Oh, absolutely. A lot of my work is really socio-political, even my nudes. If you look at the women I photograph, they’re all strong, powerful women. Usually, with nudes, it’s all about seeing and showcasing the body. But with my photos, it’s about showing female strength, and the power in their form. I’ve also been photographing transgender people since 1998. Now, that’s much more accepted, but especially in the ‘90s, it wasn’t something everyone was doing. I did all of those portraits to show the dignity and the beauty of the community. So, I definitely like to use my work to communicate a strong socio-political message.
Do you consider your work feminist?
Of course. My work is about human rights, and women’s rights are human rights.
How does your work explore human rights?
The LGBTQ community, being a woman, even poverty—these are all things that experience prejudice, and with my work, I want to shine a light on them, and the show the dignity in those communities. I do like to have a wide spectrum, and not just focus on one thing, because I want to share the power of all these different things. Even when I traveled to Southeast Asia and photographed all of these impoverished communities—that’s important to me. So many people think of success as how much money you make, or how many nice things you have, but I wanted to show that success can mean many different things. It was similar to what I did with the transgender community in that I wanted to show the beauty in these people, to show that they, too, are human. As for the abstract stuff, it’s really about exploring uncertainty and uncertain times, which is really what the whole world is dealing with right now—not just the United States. Everything is changing, shifting to the extreme right side, so there’s a lot of fear. But art can be a venue—I believe art changes things.
I know you’re from Milan originally. With your work, you’re clearly touching on relevant socio-political themes in regards to what’s happening in the U.S., but do you think your cultural background plays a part in your aesthetic?
Of course my culture has a role in shaping my work. But I came to the United States at a very young age, and the work I’m doing has always engaged with my current experiences. As an artist, I think we work 24 hours a day—we’re at work, even when we’re not physically creating. Sometimes you don’t necessarily feel inspired to work, and I used to have a really hard time with that part. Like, ‘Why are you not producing?’ But then I realized you need those periods of rest when you’re job is putting yourself, and all of your feelings, out there for the rest of the world to interact with. It’s necessary to recharge if you want to create again. So, who I am, the culture that I’m in, just walking around—all of that influences my work. And who I am is what I believe in, which has a huge impact on what I do.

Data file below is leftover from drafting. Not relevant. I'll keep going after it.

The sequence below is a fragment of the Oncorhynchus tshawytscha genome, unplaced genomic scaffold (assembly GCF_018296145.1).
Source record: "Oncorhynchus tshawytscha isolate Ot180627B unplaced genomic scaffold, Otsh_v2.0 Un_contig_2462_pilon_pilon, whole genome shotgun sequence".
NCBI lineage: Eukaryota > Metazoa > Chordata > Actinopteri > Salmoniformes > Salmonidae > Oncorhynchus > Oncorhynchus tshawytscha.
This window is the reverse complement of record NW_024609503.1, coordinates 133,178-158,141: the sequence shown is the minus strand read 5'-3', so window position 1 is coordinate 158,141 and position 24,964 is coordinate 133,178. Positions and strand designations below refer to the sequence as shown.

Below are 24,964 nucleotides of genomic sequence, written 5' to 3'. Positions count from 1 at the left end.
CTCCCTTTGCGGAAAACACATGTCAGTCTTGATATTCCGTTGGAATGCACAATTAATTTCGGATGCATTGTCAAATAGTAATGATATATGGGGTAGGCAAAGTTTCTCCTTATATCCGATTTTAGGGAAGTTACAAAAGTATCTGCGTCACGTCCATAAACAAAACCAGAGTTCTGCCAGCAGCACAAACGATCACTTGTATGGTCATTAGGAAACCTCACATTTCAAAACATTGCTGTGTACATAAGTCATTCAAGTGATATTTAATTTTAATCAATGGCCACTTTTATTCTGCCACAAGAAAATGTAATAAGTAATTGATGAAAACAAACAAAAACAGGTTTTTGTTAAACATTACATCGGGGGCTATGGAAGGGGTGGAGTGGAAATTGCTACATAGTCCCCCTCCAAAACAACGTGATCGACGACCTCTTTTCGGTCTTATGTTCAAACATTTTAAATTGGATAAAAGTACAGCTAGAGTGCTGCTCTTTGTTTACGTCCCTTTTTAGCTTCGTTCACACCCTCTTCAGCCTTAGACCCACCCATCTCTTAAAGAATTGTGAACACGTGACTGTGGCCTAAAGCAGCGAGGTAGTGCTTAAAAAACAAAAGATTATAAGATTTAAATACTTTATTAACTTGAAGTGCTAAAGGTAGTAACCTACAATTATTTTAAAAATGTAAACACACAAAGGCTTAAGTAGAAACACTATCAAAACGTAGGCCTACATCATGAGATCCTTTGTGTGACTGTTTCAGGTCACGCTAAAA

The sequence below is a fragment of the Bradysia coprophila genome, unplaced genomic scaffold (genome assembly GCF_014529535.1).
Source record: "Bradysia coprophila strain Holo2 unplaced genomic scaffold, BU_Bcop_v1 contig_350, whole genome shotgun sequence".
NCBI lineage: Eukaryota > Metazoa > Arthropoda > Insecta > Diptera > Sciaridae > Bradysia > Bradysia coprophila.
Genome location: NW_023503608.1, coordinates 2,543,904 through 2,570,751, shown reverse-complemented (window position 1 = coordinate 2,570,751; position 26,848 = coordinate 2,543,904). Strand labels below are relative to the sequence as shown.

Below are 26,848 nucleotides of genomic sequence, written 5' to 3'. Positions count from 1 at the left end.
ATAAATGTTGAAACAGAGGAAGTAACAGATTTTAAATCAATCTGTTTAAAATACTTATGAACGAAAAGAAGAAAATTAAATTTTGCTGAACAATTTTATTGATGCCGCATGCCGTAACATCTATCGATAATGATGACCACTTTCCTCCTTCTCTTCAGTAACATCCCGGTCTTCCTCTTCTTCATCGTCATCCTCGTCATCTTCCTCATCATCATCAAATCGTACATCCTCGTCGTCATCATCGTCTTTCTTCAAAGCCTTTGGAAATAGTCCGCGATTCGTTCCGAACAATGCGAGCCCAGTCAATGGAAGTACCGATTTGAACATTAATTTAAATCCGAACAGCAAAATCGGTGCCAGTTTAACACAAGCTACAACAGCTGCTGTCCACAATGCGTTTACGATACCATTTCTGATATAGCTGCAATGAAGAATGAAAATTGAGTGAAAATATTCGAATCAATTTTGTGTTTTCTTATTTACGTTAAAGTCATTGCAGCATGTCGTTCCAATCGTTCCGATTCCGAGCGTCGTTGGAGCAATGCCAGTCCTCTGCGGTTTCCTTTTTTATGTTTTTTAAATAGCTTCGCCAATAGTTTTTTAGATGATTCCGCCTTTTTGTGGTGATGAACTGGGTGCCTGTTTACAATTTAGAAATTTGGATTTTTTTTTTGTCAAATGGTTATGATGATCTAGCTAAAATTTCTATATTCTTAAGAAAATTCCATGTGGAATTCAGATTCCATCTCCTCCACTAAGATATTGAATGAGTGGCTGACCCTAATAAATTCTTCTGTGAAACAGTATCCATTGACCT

I know you said you really fell in love with photography because of the process, and your experience working in the dark room, but do you think its ability to tackle these kinds of topics—like human rights or feminism—is part of what makes it so appealing to you?
As artists, I think we have a responsibility to create. You’re given a gift and it’s a responsibility for you to use that gift to create and share a message. Like I said, when I first started, I just wanted to learn how to use my camera. But then I learned to follow my gut, and my instincts, and use my camera to share what I believe in. It’s my responsibility to address what’s happening in the world, however it comes out in my art. Whether it’s more obvious with words, or just an abstract image, people can interpret it however they want, but I’m really not a conceptual artist. My work is emotional, and speaks directly to people. That’s why I don’t give titles to most of my pieces—because I want the image to show what it has to say. There’s a really intimate connection between art and the person who’s looking at it. So, I really don’t like to interfere. My job is just to act as a vessel and let the work speak for itself.
How do you think your work has changed since you first started?
It has definitely evolved. I always like to be experimental, and push boundaries with what I’m doing. I never like to find something that works and just get stuck in it. So, I’m always creating and trying to push myself to create differently. I think there are artists who get stuck in what they’re doing, and others, who get too excited and change their style quickly. I tend to be that kind of artist. So, I do need to force myself to slow down a bit, but I never want to stop evolving.
What do you think you’d be doing if you weren’t an artist?
I don’t know. I’ve asked myself that many times. But I can’t imagine doing anything else. Art is my passion—I don’t know how to be anything but creative. I did do fashion photography for a number of years and I did really enjoy it, but that’s still a creative thing. The difference is, you have to follow directions from the client, which forces you to be creative within limitations. But when I do my own art, I don’t want any boundaries—I want to break them.
What do you want people to take away from your work?
I just want to make people think, and open up something inside of them that makes them want to journey within. Of course, I know there are people who aren’t going to like my work. But for the people that like it, I want to touch their emotions, and make them feel good. Someone who bought a few of my pieces once told me he likes coming home to my work because it makes him happy. That’s great. I can’t ask for anything more than that. I just want to have a positive impact.
See more of Francesca’s work at the BlackBook Presents opening on November 28 through January 1, 2019 at 20 John Street in Brooklyn.
Francesca’s recent exhibitions include:
2018 M.A.C. Milan-Italy
2018 Studio Tiepolo 38, Rome-Italy
2018 Biennale Internazionale Arte Contemporanea (Bias) Palermo
2018 Mc2 gallery, Milan-Italy